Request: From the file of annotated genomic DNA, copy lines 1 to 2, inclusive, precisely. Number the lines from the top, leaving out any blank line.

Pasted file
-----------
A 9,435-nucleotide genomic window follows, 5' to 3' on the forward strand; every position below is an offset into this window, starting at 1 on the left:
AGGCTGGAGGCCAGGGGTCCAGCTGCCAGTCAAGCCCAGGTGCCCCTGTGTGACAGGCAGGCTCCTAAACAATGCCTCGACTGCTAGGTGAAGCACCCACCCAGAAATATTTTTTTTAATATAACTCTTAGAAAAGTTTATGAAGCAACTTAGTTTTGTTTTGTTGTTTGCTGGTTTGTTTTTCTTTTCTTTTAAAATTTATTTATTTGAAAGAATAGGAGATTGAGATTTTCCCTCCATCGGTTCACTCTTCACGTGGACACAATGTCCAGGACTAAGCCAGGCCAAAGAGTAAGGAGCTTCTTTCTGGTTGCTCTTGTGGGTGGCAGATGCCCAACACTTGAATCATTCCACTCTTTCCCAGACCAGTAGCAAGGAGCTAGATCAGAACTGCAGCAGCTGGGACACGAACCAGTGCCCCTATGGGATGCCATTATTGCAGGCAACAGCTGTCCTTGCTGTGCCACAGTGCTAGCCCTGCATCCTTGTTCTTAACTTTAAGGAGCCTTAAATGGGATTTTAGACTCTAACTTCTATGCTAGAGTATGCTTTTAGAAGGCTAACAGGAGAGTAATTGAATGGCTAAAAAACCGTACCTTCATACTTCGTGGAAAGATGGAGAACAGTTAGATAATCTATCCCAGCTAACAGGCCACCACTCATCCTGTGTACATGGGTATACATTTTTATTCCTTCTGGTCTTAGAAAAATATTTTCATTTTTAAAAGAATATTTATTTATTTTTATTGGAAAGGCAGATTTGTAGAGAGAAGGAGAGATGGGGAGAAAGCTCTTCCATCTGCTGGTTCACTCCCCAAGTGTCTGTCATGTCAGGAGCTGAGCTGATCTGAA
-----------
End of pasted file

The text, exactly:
A 9,435-nucleotide genomic window follows, 5' to 3' on the forward strand; every position below is an offset into this window, starting at 1 on the left:
AGGCTGGAGGCCAGGGGTCCAGCTGCCAGTCAAGCCCAGGTGCCCCTGTGTGACAGGCAGGCTCCTAAACAATGCCTCGACTGCTAGGTGAAGCACCCACCCAGAAATATTTTTTTTAATATAACTCTTAGAAAAGTTTATGAAGCAACTTAGTTTTGTTTTGTTGTTTGCTGGTTTGTTTTTCTTTTCTTTTAAAATTTATTTATTTGAAAGAATAGGAGATTGAGATTTTCCCTCCATCGGTTCACTCTTCACGTGGACACAATGTCCAGGACTAAGCCAGGCCAAAGAGTAAGGAGCTTCTTTCTGGTTGCTCTTGTGGGTGGCAGATGCCCAACACTTGAATCATTCCACTCTTTCCCAGACCAGTAGCAAGGAGCTAGATCAGAACTGCAGCAGCTGGGACACGAACCAGTGCCCCTATGGGATGCCATTATTGCAGGCAACAGCTGTCCTTGCTGTGCCACAGTGCTAGCCCTGCATCCTTGTTCTTAACTTTAAGGAGCCTTAAATGGGATTTTAGACTCTAACTTCTATGCTAGAGTATGCTTTTAGAAGGCTAACAGGAGAGTAATTGAATGGCTAAAAAACCGTACCTTCATACTTCGTGGAAAGATGGAGAACAGTTAGATAATCTATCCCAGCTAACAGGCCACCACTCATCCTGTGTACATGGGTATACATTTTTATTCCTTCTGGTCTTAGAAAAATATTTTCATTTTTAAAAGAATATTTATTTATTTTTATTGGAAAGGCAGATTTGTAGAGAGAAGGAGAGATGGGGAGAAAGCTCTTCCATCTGCTGGTTCACTCCCCAAGTGTCTGTCATGTCAGGAGCTGAGCTGATCTGAA